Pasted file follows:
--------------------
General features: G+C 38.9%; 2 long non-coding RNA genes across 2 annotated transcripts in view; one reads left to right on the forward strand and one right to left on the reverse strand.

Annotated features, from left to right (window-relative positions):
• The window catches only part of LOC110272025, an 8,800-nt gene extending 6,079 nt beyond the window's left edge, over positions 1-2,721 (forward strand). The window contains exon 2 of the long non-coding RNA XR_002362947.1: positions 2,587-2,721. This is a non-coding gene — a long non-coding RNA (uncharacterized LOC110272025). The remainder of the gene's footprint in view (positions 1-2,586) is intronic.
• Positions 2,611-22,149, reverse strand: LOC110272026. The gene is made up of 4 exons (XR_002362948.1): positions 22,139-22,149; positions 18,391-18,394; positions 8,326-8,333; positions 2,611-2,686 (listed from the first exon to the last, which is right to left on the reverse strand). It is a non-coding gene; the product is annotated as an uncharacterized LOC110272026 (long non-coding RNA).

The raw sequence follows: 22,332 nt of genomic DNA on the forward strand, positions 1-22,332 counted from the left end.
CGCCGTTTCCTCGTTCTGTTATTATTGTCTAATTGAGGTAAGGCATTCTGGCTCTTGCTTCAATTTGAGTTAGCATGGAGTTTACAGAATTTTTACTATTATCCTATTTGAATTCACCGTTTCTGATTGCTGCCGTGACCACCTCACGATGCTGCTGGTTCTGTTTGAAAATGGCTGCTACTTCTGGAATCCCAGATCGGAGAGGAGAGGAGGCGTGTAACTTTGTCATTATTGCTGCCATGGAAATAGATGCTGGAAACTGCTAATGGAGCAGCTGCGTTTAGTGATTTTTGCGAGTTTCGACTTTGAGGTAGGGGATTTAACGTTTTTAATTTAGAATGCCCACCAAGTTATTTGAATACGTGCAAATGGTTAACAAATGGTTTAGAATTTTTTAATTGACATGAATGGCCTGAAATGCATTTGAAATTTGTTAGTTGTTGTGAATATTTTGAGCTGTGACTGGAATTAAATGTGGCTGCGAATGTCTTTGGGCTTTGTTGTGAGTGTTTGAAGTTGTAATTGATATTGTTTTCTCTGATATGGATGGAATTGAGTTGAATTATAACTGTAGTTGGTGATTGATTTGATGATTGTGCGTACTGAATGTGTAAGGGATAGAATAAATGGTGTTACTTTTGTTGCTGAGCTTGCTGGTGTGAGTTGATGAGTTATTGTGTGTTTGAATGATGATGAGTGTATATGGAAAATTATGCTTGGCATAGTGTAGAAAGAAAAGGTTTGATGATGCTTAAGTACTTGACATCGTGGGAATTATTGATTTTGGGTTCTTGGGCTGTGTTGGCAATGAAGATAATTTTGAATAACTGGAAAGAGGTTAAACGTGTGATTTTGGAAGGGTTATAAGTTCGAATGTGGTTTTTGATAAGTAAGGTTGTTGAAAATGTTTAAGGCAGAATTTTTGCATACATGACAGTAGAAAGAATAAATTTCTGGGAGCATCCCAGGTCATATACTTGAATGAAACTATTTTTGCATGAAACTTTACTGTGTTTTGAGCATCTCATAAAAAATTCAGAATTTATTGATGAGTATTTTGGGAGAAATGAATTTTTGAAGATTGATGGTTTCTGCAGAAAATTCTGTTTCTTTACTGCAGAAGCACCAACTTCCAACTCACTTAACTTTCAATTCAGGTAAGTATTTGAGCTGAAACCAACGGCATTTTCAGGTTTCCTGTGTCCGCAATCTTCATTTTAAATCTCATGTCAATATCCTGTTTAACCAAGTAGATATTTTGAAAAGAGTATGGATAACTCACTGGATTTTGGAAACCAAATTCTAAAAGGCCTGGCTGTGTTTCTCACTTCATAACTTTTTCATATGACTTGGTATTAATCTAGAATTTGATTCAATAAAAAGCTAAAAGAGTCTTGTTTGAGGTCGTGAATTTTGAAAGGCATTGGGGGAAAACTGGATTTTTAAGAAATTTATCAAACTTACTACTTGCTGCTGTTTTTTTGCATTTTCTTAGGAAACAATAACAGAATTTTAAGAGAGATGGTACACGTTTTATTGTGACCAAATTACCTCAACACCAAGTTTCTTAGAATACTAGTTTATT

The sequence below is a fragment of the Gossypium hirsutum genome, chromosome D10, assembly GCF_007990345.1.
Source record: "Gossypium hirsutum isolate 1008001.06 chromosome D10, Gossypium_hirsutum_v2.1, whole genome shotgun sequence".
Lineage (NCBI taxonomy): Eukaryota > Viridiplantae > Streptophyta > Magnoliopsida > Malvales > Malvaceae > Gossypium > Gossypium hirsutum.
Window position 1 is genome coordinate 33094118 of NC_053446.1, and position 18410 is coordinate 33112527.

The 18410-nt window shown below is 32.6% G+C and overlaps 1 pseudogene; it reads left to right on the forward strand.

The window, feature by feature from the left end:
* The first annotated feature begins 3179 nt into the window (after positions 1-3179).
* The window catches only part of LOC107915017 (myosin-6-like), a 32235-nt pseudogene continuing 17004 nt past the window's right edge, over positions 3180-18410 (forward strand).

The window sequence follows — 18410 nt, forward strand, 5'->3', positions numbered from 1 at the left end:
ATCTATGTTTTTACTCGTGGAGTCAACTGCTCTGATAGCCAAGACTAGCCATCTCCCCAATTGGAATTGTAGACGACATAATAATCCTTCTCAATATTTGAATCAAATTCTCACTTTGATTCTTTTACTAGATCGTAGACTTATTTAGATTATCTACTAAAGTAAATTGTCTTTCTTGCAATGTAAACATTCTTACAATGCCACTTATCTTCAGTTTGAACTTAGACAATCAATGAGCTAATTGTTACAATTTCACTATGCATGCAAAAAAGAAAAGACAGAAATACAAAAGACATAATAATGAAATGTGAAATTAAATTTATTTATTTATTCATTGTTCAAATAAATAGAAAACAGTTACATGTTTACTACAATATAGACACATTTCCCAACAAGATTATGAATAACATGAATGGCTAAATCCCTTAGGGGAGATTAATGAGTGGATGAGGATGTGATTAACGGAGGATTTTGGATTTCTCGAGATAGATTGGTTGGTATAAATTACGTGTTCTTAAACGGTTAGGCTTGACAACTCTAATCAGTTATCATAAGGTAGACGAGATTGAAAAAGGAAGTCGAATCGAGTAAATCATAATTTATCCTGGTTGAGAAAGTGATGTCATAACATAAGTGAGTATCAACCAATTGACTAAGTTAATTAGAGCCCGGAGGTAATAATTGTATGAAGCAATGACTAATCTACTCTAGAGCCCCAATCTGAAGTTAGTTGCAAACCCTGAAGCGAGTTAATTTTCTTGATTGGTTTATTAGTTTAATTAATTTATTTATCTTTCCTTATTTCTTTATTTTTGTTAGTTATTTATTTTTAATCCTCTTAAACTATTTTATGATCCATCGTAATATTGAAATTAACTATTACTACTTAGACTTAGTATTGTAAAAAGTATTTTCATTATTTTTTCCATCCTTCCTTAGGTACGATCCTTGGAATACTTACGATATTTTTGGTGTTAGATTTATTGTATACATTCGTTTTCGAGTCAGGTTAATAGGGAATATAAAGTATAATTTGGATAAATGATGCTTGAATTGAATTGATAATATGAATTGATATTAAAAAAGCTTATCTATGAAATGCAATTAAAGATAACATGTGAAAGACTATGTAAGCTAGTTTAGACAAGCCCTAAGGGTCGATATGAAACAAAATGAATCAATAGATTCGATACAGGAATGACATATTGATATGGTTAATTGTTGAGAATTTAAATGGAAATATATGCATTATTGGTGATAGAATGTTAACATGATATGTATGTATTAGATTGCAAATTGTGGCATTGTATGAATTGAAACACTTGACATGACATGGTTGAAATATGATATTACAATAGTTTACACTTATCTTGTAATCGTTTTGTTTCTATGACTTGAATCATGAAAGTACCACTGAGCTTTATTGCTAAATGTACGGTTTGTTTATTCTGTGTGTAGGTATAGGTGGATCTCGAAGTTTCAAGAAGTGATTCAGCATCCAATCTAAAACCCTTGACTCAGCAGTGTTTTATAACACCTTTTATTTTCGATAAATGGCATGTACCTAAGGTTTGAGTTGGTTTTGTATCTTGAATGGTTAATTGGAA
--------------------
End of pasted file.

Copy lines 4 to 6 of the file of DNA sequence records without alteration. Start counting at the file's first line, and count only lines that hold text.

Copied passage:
• Positions 2,611-22,149, reverse strand: LOC110272026. The gene is made up of 4 exons (XR_002362948.1): positions 22,139-22,149; positions 18,391-18,394; positions 8,326-8,333; positions 2,611-2,686 (listed from the first exon to the last, which is right to left on the reverse strand). It is a non-coding gene; the product is annotated as an uncharacterized LOC110272026 (long non-coding RNA).

The raw sequence follows: 22,332 nt of genomic DNA on the forward strand, positions 1-22,332 counted from the left end.
CGCCGTTTCCTCGTTCTGTTATTATTGTCTAATTGAGGTAAGGCATTCTGGCTCTTGCTTCAATTTGAGTTAGCATGGAGTTTACAGAATTTTTACTATTATCCTATTTGAATTCACCGTTTCTGATTGCTGCCGTGACCACCTCACGATGCTGCTGGTTCTGTTTGAAAATGGCTGCTACTTCTGGAATCCCAGATCGGAGAGGAGAGGAGGCGTGTAACTTTGTCATTATTGCTGCCATGGAAATAGATGCTGGAAACTGCTAATGGAGCAGCTGCGTTTAGTGATTTTTGCGAGTTTCGACTTTGAGGTAGGGGATTTAACGTTTTTAATTTAGAATGCCCACCAAGTTATTTGAATACGTGCAAATGGTTAACAAATGGTTTAGAATTTTTTAATTGACATGAATGGCCTGAAATGCATTTGAAATTTGTTAGTTGTTGTGAATATTTTGAGCTGTGACTGGAATTAAATGTGGCTGCGAATGTCTTTGGGCTTTGTTGTGAGTGTTTGAAGTTGTAATTGATATTGTTTTCTCTGATATGGATGGAATTGAGTTGAATTATAACTGTAGTTGGTGATTGATTTGATGATTGTGCGTACTGAATGTGTAAGGGATAGAATAAATGGTGTTACTTTTGTTGCTGAGCTTGCTGGTGTGAGTTGATGAGTTATTGTGTGTTTGAATGATGATGAGTGTATATGGAAAATTATGCTTGGCATAGTGTAGAAAGAAAAGGTTTGATGATGCTTAAGTACTTGACATCGTGGGAATTATTGATTTTGGGTTCTTGGGCTGTGTTGGCAATGAAGATAATTTTGAATAACTGGAAAGAGGTTAAACGTGTGATTTTGGAAGGGTTATAAGTTCGAATGTGGTTTTTGATAAGTAAGGTTGTTGAAAATGTTTAAGGCAGAATTTTTGCATACATGACAGTAGAAAGAATAAATTTCTGGGAGCATCCCAGGTCATATACTTGAATGAAACTATTTTTGCATGAAACTTTACTGTGTTTTGAGCATCTCATAAAAAATTCAGAATTTATTGATGAGTATTTTGGGAGAAATGAATTTTTGAAGATTGATGGTTTCTGCAGAAAATTCTGTTTCTTTACTGCAGAAGCACCAACTTCCAACTCACTTAACTTTCAATTCAGGTAAGTATTTGAGCTGAAACCAACGGCATTTTCAGGTTTCCTGTGTCCGCAATCTTCATTTTAAATCTCATGTCAATATCCTGTTTAACCAAGTAGATATTTTGAAAAGAGTATGGATAACTCACTGGATTTTGGAAACCAAATTCTAAAAGGCCTGGCTGTGTTTCTCACTTCATAACTTTTTCATATGACTTGGTATTAATCTAGAATTTGATTCAATAAAAAGCTAAAAGAGTCTTGTTTGAGGTCGTGAATTTTGAAAGGCATTGGGGGAAAACTGGATTTTTAAGAAATTTATCAAACTTACTACTTGCTGCTGTTTTTTTGCATTTTCTTAGGAAACAATAACAGAATTTTAAGAGAGATGGTACACGTTTTATTGTGACCAAATTACCTCAACACCAAGTTTCTTAGAATACTAGTTTATT